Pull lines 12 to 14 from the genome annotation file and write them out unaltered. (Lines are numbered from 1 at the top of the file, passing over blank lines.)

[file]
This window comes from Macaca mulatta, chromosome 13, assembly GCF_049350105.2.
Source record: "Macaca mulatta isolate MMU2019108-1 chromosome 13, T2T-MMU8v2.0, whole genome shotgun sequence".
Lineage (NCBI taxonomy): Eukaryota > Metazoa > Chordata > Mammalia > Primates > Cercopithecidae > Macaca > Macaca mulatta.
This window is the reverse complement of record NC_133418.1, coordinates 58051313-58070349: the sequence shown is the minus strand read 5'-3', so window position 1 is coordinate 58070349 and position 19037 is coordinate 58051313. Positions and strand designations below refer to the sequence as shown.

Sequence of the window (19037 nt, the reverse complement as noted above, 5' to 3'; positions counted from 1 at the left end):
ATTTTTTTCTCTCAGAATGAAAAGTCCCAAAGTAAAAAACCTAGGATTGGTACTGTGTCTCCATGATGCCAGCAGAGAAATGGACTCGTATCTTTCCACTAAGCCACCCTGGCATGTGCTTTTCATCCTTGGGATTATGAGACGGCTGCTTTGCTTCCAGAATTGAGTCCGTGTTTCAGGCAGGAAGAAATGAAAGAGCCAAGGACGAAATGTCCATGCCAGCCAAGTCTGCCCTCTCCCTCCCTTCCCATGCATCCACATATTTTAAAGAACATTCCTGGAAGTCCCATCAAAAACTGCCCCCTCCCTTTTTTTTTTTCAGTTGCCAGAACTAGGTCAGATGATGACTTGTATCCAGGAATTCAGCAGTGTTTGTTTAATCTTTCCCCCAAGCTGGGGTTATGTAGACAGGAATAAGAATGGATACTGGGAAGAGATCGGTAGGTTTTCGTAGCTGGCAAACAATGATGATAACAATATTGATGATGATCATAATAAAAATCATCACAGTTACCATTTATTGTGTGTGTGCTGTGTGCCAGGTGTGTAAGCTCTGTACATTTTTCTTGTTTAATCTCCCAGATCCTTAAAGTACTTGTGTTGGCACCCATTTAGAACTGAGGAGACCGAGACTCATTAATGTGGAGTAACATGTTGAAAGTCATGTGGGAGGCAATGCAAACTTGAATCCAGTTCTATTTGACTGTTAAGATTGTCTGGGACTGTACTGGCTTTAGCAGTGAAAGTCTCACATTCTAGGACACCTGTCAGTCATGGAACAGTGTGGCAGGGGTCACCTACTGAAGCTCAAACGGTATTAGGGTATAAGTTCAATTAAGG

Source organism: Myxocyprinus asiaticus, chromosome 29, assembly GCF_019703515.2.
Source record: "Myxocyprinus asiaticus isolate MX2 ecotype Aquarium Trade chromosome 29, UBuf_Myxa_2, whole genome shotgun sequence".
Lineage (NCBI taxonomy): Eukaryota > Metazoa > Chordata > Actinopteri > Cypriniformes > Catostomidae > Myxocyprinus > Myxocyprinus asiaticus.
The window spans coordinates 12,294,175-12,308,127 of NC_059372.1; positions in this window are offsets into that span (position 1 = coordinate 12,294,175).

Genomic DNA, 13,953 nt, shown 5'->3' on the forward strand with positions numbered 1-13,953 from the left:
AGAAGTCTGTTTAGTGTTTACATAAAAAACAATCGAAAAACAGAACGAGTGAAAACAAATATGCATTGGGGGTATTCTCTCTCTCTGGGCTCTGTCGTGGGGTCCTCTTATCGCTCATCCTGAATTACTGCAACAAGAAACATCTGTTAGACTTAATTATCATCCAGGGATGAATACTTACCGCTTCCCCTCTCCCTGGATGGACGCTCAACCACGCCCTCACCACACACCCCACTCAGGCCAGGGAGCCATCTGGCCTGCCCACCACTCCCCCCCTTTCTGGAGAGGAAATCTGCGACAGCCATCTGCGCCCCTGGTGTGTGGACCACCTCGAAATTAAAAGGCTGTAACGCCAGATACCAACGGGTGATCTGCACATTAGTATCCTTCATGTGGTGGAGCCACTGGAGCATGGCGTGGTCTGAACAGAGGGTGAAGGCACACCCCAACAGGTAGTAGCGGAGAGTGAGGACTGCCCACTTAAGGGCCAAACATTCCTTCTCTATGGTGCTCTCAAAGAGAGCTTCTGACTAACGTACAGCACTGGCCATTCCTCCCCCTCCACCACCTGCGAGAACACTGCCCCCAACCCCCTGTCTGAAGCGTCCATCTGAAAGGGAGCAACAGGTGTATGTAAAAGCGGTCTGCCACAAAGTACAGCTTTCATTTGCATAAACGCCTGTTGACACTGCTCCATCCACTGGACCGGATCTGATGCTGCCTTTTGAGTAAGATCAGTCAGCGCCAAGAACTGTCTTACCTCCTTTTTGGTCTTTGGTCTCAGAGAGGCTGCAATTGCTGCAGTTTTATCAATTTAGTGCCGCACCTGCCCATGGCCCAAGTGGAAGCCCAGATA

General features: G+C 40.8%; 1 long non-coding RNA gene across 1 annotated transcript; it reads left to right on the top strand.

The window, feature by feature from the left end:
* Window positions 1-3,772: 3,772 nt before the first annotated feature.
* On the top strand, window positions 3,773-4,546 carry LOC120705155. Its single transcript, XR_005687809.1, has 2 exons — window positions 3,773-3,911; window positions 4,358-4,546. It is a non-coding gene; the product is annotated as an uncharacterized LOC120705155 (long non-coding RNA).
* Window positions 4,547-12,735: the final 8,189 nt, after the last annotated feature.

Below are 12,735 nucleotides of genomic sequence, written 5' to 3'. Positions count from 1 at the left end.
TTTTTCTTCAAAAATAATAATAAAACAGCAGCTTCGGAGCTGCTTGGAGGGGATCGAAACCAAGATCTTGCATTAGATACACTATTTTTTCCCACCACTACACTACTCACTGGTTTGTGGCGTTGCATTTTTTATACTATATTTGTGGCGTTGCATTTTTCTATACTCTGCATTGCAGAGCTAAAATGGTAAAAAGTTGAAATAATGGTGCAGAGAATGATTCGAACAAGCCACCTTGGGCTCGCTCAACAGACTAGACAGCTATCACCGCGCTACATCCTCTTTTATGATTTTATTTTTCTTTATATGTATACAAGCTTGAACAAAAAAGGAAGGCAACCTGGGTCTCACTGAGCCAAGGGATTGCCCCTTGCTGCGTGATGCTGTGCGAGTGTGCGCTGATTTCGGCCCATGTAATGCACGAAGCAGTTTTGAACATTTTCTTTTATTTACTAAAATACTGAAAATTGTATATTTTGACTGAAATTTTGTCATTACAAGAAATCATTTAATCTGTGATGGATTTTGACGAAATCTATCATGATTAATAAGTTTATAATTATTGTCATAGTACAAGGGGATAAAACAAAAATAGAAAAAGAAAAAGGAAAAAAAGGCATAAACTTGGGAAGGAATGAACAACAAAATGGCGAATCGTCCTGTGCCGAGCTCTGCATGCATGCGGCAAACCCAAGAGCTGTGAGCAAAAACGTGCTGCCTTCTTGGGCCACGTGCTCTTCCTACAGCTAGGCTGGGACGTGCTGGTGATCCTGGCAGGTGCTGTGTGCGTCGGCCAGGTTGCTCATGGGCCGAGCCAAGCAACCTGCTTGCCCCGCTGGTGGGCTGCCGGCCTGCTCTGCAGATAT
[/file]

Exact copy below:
AGAAGTCTGTTTAGTGTTTACATAAAAAACAATCGAAAAACAGAACGAGTGAAAACAAATATGCATTGGGGGTATTCTCTCTCTCTGGGCTCTGTCGTGGGGTCCTCTTATCGCTCATCCTGAATTACTGCAACAAGAAACATCTGTTAGACTTAATTATCATCCAGGGATGAATACTTACCGCTTCCCCTCTCCCTGGATGGACGCTCAACCACGCCCTCACCACACACCCCACTCAGGCCAGGGAGCCATCTGGCCTGCCCACCACTCCCCCCCTTTCTGGAGAGGAAATCTGCGACAGCCATCTGCGCCCCTGGTGTGTGGACCACCTCGAAATTAAAAGGCTGTAACGCCAGATACCAACGGGTGATCTGCACATTAGTATCCTTCATGTGGTGGAGCCACTGGAGCATGGCGTGGTCTGAACAGAGGGTGAAGGCACACCCCAACAGGTAGTAGCGGAGAGTGAGGACTGCCCACTTAAGGGCCAAACATTCCTTCTCTATGGTGCTCTCAAAGAGAGCTTCTGACTAACGTACAGCACTGGCCATTCCTCCCCCTCCACCACCTGCGAGAACACTGCCCCCAACCCCCTGTCTGAAGCGTCCATCTGAAAGGGAGCAACAGGTGTATGTAAAAGCGGTCTGCCACAAAGTACAGCTTTCATTTGCATAAACGCCTGTTGACACTGCTCCATCCACTGGACCGGATCTGATGCTGCCTTTTGAGTAAGATCAGTCAGCGCCAAGAACTGTCTTACCTCCTTTTTGGTCTTTGGTCTCAGAGAGGCTGCAATTGCTGCAGTTTTATCAATTTAGTGCCGCACCTGCCCATGGCCCAAGTGGAAGCCCAGATA

General features: G+C 40.8%; 1 long non-coding RNA gene across 1 annotated transcript; it reads left to right on the top strand.

The window, feature by feature from the left end: